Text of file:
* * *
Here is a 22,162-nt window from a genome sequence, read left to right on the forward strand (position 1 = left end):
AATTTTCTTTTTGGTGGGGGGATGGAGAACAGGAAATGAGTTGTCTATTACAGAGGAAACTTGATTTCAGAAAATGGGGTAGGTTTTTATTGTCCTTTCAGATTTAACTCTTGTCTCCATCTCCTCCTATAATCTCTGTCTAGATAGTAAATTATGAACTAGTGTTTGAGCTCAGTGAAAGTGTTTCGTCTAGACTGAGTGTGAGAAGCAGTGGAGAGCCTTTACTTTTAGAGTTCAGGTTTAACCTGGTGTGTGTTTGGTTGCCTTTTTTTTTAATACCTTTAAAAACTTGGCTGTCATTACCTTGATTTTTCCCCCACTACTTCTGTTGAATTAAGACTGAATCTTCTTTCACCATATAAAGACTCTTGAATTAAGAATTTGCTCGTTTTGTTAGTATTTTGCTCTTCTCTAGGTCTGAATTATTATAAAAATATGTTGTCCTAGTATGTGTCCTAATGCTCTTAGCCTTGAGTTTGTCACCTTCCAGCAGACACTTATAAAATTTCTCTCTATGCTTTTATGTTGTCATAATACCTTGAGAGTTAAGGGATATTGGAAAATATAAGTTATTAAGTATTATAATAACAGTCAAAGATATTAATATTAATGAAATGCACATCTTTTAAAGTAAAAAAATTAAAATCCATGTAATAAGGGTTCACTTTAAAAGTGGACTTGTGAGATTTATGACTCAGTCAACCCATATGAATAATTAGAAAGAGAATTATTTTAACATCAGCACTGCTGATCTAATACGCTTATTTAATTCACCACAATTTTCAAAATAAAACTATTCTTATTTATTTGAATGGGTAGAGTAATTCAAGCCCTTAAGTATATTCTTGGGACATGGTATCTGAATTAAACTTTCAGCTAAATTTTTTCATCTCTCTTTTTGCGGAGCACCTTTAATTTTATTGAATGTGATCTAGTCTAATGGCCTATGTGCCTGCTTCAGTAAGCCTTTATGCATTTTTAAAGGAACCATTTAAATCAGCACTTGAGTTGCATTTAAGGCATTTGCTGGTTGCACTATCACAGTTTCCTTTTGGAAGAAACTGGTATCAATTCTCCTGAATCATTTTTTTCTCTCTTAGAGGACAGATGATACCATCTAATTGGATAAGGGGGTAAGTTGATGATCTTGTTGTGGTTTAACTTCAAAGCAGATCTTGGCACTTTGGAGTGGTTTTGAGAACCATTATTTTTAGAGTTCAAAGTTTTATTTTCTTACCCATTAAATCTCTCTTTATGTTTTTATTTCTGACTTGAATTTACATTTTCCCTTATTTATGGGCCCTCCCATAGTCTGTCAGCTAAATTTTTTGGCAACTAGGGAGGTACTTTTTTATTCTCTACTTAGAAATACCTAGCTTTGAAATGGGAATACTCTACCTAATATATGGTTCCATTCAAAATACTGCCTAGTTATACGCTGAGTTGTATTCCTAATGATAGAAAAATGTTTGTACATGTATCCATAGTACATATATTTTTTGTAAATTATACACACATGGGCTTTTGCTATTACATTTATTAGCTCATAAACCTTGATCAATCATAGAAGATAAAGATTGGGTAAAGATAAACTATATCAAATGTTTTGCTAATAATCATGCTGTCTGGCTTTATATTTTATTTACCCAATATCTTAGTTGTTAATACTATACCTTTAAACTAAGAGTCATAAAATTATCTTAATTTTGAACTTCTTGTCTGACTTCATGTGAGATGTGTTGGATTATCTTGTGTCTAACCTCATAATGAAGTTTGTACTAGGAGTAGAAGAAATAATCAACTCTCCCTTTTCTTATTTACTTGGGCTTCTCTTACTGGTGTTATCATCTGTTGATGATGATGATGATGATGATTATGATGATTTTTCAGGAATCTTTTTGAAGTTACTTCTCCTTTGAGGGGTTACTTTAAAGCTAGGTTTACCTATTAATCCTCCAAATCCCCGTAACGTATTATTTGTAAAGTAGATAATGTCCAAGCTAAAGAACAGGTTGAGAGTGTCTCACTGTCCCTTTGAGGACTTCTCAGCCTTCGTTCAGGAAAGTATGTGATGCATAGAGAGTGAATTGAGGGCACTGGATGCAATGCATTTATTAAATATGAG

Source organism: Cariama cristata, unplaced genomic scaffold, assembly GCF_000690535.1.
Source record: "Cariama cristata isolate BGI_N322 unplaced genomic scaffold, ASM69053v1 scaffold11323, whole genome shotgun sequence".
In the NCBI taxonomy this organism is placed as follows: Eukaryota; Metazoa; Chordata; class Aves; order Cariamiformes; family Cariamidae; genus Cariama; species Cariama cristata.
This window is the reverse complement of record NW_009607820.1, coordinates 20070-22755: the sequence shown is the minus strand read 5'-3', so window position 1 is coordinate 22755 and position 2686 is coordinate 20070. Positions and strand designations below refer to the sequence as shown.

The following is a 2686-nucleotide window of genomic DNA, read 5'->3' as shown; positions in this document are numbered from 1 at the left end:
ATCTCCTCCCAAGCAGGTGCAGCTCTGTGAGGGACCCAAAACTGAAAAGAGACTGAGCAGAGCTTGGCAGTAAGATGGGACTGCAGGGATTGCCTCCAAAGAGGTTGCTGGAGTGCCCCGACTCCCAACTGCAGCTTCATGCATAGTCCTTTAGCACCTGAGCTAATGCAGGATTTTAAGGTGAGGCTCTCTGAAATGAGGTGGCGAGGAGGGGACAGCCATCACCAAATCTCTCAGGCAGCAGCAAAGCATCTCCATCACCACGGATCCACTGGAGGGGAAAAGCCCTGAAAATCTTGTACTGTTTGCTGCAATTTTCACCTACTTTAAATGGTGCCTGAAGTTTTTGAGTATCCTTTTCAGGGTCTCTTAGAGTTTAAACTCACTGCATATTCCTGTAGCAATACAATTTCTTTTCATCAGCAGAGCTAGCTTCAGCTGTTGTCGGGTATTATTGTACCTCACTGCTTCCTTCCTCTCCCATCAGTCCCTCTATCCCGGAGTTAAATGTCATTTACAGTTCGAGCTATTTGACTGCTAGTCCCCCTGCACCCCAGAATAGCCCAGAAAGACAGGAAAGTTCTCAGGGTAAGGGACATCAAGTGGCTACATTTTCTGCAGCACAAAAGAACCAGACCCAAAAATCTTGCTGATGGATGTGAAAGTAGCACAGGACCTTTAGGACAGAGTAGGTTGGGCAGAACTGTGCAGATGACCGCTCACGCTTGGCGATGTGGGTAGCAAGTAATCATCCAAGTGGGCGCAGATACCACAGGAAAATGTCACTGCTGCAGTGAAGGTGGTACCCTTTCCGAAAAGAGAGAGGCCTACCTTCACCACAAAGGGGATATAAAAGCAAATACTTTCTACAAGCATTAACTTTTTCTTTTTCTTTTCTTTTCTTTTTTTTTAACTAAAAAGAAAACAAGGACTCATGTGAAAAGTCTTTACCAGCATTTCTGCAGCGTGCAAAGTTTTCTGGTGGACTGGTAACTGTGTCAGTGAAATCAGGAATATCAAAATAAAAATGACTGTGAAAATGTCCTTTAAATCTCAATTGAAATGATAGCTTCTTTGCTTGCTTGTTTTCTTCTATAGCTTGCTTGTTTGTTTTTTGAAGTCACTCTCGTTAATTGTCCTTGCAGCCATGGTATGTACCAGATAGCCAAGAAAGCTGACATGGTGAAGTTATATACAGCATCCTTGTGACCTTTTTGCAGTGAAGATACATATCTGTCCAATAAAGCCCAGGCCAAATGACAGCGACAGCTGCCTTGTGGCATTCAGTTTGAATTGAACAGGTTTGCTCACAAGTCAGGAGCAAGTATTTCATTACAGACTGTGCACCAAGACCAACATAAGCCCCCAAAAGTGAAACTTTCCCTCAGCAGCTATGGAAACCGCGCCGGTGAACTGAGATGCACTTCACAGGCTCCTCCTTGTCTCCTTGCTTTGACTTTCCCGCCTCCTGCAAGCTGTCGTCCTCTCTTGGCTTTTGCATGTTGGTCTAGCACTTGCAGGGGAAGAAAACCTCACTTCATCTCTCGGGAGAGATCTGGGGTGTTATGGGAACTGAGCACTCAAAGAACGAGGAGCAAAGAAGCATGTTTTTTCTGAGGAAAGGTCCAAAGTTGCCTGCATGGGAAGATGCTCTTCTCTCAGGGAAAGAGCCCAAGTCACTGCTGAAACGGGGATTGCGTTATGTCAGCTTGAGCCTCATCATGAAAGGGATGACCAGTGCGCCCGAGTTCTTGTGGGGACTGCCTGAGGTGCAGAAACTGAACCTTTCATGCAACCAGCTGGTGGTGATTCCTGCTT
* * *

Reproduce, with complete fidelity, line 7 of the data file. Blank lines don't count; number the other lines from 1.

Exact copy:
The following is a 2686-nucleotide window of genomic DNA, read 5'->3' as shown; positions in this document are numbered from 1 at the left end: